Ispahani, who also holds American citizenship, called the decision to strip her of her seat earlier this year political. "Once again, unelected individuals are trying to overturn the result of elections," she said in an email to The Associated Press. Supreme Court justices in Pakistan are appointed following vetting by multiple bodies.

In recent months the court has also targeted Pakistan's interior minister, Rehman Malik. He resigned his spot in the Senate, renounced his British citizenship and then recaptured the seat, but the court is still looking at prosecuting him on suspicion of not revealing his full status when he first won the seat.

Overall, around a dozen lawmakers have been disqualified and face criminal action on charges such as giving false statements, said Syed Sher Afgan, a senior official with Pakistan's Election Commission.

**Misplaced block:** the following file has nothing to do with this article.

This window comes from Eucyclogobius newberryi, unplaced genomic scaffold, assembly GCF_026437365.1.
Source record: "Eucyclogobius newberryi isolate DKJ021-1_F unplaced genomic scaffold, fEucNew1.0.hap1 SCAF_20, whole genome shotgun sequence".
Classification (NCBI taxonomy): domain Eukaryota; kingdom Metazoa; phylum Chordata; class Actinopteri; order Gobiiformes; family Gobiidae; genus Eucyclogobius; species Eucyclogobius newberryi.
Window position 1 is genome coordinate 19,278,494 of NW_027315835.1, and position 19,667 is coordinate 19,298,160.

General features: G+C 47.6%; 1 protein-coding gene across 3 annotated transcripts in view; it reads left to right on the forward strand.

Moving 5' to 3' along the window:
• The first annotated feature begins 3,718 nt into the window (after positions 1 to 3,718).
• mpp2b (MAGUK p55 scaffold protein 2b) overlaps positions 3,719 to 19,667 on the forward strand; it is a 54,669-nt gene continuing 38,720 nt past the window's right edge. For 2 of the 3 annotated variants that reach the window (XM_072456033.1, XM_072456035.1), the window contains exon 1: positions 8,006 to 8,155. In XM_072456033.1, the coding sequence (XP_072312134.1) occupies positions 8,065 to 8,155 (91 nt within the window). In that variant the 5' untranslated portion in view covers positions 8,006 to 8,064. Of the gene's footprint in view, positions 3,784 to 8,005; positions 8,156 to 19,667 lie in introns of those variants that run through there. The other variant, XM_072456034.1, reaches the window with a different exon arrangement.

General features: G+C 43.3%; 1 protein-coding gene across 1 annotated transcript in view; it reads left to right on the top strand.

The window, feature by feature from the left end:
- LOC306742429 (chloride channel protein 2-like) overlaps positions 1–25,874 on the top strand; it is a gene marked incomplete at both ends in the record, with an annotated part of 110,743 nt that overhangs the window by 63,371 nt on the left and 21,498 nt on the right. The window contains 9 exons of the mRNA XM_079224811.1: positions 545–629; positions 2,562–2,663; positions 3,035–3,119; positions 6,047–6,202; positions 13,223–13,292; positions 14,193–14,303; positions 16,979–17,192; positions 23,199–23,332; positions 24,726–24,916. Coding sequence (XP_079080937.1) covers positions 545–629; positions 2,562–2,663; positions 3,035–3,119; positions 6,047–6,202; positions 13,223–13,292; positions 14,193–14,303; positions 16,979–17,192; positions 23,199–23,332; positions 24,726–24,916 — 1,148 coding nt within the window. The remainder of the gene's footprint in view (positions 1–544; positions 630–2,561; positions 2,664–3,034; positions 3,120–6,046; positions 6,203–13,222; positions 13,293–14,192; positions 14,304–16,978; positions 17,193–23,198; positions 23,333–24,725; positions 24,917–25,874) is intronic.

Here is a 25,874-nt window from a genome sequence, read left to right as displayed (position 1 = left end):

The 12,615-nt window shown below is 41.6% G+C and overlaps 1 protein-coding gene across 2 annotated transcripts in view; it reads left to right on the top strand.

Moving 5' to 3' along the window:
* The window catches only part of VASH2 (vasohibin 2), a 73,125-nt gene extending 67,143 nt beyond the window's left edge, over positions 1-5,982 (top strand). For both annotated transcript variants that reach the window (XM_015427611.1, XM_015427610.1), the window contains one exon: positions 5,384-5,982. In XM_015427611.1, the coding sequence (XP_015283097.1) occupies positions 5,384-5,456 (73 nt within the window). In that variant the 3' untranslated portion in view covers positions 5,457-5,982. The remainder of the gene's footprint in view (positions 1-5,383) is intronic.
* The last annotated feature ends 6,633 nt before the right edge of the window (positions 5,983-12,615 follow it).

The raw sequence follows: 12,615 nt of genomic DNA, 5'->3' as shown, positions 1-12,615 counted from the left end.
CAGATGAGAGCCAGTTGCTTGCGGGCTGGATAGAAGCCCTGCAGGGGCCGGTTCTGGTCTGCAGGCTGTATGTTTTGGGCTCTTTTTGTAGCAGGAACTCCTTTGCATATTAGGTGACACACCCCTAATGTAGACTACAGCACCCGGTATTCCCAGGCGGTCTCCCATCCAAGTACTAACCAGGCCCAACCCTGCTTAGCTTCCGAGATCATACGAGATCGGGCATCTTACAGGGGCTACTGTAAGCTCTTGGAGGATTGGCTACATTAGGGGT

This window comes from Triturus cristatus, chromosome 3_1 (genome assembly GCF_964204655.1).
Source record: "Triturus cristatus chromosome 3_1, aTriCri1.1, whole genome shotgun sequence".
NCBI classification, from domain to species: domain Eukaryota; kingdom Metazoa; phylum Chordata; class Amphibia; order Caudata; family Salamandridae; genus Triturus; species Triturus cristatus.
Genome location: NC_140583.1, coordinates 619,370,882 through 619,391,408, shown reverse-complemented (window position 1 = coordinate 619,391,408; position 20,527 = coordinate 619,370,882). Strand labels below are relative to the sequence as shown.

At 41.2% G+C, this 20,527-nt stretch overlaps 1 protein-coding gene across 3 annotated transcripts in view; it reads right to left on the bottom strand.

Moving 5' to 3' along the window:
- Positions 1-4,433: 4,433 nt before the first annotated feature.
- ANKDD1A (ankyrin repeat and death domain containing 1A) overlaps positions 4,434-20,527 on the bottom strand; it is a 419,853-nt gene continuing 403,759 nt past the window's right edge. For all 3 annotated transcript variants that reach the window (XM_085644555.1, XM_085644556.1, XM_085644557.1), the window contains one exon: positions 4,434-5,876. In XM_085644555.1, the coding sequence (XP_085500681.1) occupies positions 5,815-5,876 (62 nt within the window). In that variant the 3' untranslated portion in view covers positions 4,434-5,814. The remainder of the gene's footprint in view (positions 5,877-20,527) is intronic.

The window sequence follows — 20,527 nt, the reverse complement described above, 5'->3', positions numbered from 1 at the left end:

At the direction of the court, the commission has sent requests seeking declarations of citizenship from more than 1,100 federal and provincial lawmakers. Election officials had hoped to get a sense later this month about how many lawmakers were ineligible, but this week it emerged that some legislative bodies asked to obtain the declarations from members are resisting the request.

Opinions among lawmakers are divided about the principle of letting people with other nationalities run for office, and consensus on what to do about the existing law may be tough to achieve. A government attempt to change the law to allow foreign citizenship-holders to contest office has stalled.

Supporters of the court cases question the loyalty of Pakistanis with other passports, asking whether they can truly represent the people in this country, where the majority live in poverty and have little chance to travel abroad. Others insist that Pakistanis with foreign ties often retain strong bonds to their homeland and can offer resources and expertise the country needs.

"Loyalty is a subjective thing," said Faisal Subzwari, a top official with the Muttahida Qaumi Movement, a party in the ruling coalition which supports letting Pakistanis with other nationalities run for office. "People who have been looting and plundering our resources, people who have been trying to harm the motherland — the vast majority have not had dual nationality."